Credit risk is represented by the existence of non-performing loans (bad loans), provision for losses of loans and loans foe problems (Jimenez and Saurina, 2006). Credit risk is termed as that which occurs when a bank grants a loan, and, is not either in full or in partial terms repaid to the bank (Campbell, 2007). Since loans and advances are more profitable than any other assets, a bank is willing to lend as much of its funds as possible (Tesfai, 2015). But banks have to be careful about the safety of such advances (Radha and Vasudevan, 1980). Therefore, bank needs to be careful in advancing loans as there is a greater risk which follows it in a situation where the loan is defaulted. It is when such risks materialize that loans turn to be non- performing.
Non- performing loans are defined as defaulted loans which banks are unable to profit from (Patersson and Isac, 2004). According to the International Monetary Fund (IMF, 2009) a non- performing loan is any loan in which interest and principal payments are more than 90 days overdue (IMF, 2009). They generally refer to loans which for a relatively long period of time do not generate income; that is the principal and/or interest on these loans has been left unpaid for at least 90 days. It is widely accepted that a big quantity or percentage of non-performing loans is often associated with bank failures and financial crises in both developing and developed countries (IMF, 2009). In fact, there is abundant evidence that the financial/banking crises are preceded by high non-performing loans (Tesfai, 2015). The global financial crisis in 2008 for instance, was attributed to the rapid default of sub-prime mortgages (IMF, 2009). This explain why much emphasis is placed on non-performing loans when examining financial vulnerabilities of the financial system of the economy (Sorge, 2004).
Because of the fear of nonperforming loans, commercial banks may become conservative in issuing loans. Thus, to minimize nonperforming loans banks may avoid issuing loan aggressively and ambitiously. Ultimately, banks may try to meet loan loss requirements at the expense of earnings from loan interest.
1.3.2. Measuring Non-Performing Loans
The BOT requires banks to express non-performing loan in terms of percentage ratios. The non-performing loans ratio as required by the Bank of Tanzania is given by gross non-performing Loans/Gross Loans. The threshold of the nonperforming loan is that Gross non-performing Loans/gross Loans ratio should not exceed 5% (BOT, 2015).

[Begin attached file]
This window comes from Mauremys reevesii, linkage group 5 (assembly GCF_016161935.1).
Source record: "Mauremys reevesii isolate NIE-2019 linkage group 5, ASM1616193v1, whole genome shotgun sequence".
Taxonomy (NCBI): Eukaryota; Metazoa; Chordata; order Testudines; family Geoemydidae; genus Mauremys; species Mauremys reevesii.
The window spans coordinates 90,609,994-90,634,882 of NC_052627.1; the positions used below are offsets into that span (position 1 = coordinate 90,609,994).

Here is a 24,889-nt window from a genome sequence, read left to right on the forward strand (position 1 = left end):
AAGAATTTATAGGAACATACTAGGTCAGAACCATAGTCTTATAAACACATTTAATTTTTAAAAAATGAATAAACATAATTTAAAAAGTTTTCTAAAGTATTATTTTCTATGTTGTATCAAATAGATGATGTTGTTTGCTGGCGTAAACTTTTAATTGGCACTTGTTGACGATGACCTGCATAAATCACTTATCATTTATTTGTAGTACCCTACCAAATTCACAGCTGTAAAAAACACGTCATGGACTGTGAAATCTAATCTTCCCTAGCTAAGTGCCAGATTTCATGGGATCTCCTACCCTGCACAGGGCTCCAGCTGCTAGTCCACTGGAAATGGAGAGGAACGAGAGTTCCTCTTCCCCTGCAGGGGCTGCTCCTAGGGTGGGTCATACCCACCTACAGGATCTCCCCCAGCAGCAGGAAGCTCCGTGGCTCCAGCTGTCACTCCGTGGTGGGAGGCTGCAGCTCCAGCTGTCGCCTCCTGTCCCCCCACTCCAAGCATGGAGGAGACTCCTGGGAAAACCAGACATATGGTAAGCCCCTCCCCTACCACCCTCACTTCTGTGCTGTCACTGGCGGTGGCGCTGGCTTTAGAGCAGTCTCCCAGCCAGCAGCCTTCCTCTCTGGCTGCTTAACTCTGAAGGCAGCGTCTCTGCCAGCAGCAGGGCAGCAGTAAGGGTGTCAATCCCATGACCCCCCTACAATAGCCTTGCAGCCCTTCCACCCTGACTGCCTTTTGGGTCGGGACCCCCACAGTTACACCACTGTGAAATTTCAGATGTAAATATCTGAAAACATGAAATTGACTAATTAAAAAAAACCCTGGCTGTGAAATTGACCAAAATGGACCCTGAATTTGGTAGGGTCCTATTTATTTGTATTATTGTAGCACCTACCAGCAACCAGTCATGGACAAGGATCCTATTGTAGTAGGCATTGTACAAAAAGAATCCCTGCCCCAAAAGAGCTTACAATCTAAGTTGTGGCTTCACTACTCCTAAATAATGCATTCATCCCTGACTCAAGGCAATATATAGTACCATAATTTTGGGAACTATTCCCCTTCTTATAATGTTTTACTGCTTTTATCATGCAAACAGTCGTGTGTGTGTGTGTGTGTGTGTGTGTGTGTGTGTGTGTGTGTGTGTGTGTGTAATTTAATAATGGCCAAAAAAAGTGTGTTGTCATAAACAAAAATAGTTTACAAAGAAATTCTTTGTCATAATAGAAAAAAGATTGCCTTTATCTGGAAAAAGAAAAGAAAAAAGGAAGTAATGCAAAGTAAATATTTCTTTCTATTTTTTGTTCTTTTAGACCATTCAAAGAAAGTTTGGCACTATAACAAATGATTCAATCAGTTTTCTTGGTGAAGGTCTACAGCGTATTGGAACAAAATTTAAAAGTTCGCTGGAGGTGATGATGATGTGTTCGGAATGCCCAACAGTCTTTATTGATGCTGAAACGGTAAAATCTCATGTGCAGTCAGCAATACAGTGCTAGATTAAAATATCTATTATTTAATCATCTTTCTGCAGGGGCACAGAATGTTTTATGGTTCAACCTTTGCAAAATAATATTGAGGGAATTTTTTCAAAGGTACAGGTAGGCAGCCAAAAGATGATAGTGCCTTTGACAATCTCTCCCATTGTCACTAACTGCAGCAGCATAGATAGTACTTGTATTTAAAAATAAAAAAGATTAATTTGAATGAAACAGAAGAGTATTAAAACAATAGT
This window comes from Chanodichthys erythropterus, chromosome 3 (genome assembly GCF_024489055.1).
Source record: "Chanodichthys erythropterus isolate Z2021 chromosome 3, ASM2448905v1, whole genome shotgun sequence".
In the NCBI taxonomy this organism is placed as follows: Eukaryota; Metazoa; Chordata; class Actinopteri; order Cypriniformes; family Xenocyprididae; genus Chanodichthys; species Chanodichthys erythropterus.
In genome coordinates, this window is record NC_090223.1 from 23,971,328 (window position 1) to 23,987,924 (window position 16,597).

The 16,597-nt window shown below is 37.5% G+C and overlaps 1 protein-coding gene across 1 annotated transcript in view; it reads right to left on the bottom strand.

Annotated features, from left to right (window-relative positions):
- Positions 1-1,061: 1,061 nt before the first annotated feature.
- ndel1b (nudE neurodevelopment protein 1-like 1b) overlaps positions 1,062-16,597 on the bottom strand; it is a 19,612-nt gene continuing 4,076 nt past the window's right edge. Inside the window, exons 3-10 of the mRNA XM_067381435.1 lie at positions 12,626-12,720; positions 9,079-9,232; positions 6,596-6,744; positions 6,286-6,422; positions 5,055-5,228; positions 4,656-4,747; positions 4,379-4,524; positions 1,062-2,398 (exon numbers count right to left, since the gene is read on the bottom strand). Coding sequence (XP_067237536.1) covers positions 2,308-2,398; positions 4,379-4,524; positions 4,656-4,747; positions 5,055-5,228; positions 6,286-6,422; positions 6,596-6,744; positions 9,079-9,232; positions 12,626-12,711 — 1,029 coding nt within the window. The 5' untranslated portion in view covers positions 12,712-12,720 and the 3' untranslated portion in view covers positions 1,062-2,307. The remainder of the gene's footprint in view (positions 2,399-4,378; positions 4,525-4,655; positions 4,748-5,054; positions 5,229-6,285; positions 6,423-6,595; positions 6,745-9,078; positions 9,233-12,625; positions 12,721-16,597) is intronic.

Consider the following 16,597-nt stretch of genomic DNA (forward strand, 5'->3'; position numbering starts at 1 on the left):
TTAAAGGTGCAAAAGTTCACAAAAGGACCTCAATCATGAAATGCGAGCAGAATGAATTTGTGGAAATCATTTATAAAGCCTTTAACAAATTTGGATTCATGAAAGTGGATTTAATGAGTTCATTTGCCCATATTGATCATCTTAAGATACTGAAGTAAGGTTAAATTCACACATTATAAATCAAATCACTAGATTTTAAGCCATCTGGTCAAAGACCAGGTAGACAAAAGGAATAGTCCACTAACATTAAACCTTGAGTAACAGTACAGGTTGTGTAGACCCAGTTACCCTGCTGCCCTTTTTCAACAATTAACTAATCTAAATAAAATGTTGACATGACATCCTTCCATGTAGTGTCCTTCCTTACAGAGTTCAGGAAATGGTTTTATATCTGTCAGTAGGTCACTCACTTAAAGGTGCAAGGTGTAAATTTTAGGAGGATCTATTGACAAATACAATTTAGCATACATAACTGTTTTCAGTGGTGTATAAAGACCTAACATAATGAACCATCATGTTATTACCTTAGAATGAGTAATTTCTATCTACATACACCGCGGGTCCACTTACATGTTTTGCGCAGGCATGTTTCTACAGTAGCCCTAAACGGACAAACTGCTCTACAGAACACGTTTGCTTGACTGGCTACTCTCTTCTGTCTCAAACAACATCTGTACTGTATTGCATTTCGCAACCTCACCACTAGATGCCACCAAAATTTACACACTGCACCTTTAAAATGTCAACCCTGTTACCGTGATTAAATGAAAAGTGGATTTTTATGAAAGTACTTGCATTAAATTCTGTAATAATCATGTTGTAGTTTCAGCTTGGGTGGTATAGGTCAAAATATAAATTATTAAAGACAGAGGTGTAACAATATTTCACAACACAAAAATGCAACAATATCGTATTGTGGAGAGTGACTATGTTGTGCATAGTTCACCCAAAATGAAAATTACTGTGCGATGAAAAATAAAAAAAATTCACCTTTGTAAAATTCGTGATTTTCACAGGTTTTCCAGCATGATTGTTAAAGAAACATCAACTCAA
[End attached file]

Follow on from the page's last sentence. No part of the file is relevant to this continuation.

1.3.3. Capital Adequacy and its Trend in Tanzania
To be ready to deal with any imminent threat from various risks, banks are required by their regulators to maintain a certain level of capital called capital adequacy. Capital adequacy is the amount of capital a bank or other financial institution has to hold as required by its financial regulator in order to absorb the potential losses and protect the financial institution‘s debt holder (Dang, 2011). Eventually, this protects banks themselves, their customers, the government and the economy by establishing rules to make sure that these institutions hold enough capital to ensure continuation of a safe and efficient financial system that is able to withstand any foreseeable problems. Capital adequacy requirement provide a cover against losses not covered by current bank earnings and to protect depositors and other creditors against loss in the event of liquidation (Tesfai, 2015). Functionally, adequate capital was regarded as the amount of capital that can effectively discharge the primary capital function of preventing bank failure by absorbing losses.
Since capital is a cushion against which to charge off losses, the riskier the asset composition, the more capital is required to maintain a given level of soundness and thus the greater the amount of capital adequacy required to maintain solvency. That said, capital adequacy ratio mirrors that the bank has risk loans, and as these risk assets grow, the bank should adjust it capital to keep pace with the loans.
1.3.4. Capital Adequacy Ratio
There are two regimes used as sources of capital adequacy ratios and threshold requirements namely Bank of International Settlements (BIS) and the bank of Tanzania (BOT). The Bank of International Settlement (BIS) based Basel III framework gives three ratios to indicate capital adequacy namely, Common Equity Tier 1/RWAs, (Not less than 4.5%) Tier 1 Capital/RWAs (not less than 6%) and Total Capital/RWAs (not less than 8%) (BIS, 2010). On the other hand, the BOT through its Capital Adequacy Regulation of 2008 gives two stator ratios. The first ratio is given by Core Capital/TRWA+OBSE (this is often referred as capital adequacy ratio) and the second ratio is given by Total Capital/TRWA+OBSE. The banking and financial institutions (Capital adequacy) regulation, 2008 among other things sets the percentage of capital adequacy. Section ten (S.10) of this regulation requires every bank or financial institution to maintain at all times a minimum core capital and total capital equivalent to ten percent (10%) and twelve percent (12%) respectively of its total risk-weighted assets and off balance sheet exposures (URT, 2008). This regulation was prepared in order to;